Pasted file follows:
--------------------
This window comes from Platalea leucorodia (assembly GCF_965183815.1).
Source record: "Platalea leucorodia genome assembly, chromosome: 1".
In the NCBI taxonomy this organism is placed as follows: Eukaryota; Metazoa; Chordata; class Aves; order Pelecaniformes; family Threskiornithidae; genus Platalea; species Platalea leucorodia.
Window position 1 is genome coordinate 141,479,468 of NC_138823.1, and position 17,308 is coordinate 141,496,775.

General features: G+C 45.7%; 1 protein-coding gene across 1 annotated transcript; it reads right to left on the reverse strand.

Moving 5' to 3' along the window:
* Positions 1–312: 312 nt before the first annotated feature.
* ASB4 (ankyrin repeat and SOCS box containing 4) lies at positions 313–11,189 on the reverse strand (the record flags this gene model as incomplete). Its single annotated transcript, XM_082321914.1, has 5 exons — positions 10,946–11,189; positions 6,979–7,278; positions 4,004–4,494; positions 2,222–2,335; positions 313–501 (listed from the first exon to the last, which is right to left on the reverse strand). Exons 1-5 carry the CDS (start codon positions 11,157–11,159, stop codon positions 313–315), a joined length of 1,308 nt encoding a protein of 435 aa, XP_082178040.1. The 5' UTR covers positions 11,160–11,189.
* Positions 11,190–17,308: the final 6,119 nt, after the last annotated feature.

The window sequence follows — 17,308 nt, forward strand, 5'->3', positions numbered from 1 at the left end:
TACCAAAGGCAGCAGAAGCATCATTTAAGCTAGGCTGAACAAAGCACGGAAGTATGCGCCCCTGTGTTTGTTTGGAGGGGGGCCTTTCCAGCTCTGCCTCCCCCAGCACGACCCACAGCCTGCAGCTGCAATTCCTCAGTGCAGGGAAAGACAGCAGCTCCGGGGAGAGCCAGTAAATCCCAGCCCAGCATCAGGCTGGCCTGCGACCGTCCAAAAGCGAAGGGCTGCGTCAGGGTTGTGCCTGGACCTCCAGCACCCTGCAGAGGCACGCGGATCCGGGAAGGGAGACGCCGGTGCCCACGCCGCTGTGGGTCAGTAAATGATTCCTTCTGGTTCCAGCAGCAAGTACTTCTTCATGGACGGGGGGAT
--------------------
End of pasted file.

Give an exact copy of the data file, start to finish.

This window comes from Platalea leucorodia (assembly GCF_965183815.1).
Source record: "Platalea leucorodia genome assembly, chromosome: 1".
In the NCBI taxonomy this organism is placed as follows: Eukaryota; Metazoa; Chordata; class Aves; order Pelecaniformes; family Threskiornithidae; genus Platalea; species Platalea leucorodia.
Window position 1 is genome coordinate 141,479,468 of NC_138823.1, and position 17,308 is coordinate 141,496,775.

General features: G+C 45.7%; 1 protein-coding gene across 1 annotated transcript; it reads right to left on the reverse strand.

Moving 5' to 3' along the window:
* Positions 1–312: 312 nt before the first annotated feature.
* ASB4 (ankyrin repeat and SOCS box containing 4) lies at positions 313–11,189 on the reverse strand (the record flags this gene model as incomplete). Its single annotated transcript, XM_082321914.1, has 5 exons — positions 10,946–11,189; positions 6,979–7,278; positions 4,004–4,494; positions 2,222–2,335; positions 313–501 (listed from the first exon to the last, which is right to left on the reverse strand). Exons 1-5 carry the CDS (start codon positions 11,157–11,159, stop codon positions 313–315), a joined length of 1,308 nt encoding a protein of 435 aa, XP_082178040.1. The 5' UTR covers positions 11,160–11,189.
* Positions 11,190–17,308: the final 6,119 nt, after the last annotated feature.

The window sequence follows — 17,308 nt, forward strand, 5'->3', positions numbered from 1 at the left end:
TACCAAAGGCAGCAGAAGCATCATTTAAGCTAGGCTGAACAAAGCACGGAAGTATGCGCCCCTGTGTTTGTTTGGAGGGGGGCCTTTCCAGCTCTGCCTCCCCCAGCACGACCCACAGCCTGCAGCTGCAATTCCTCAGTGCAGGGAAAGACAGCAGCTCCGGGGAGAGCCAGTAAATCCCAGCCCAGCATCAGGCTGGCCTGCGACCGTCCAAAAGCGAAGGGCTGCGTCAGGGTTGTGCCTGGACCTCCAGCACCCTGCAGAGGCACGCGGATCCGGGAAGGGAGACGCCGGTGCCCACGCCGCTGTGGGTCAGTAAATGATTCCTTCTGGTTCCAGCAGCAAGTACTTCTTCATGGACGGGGGGAT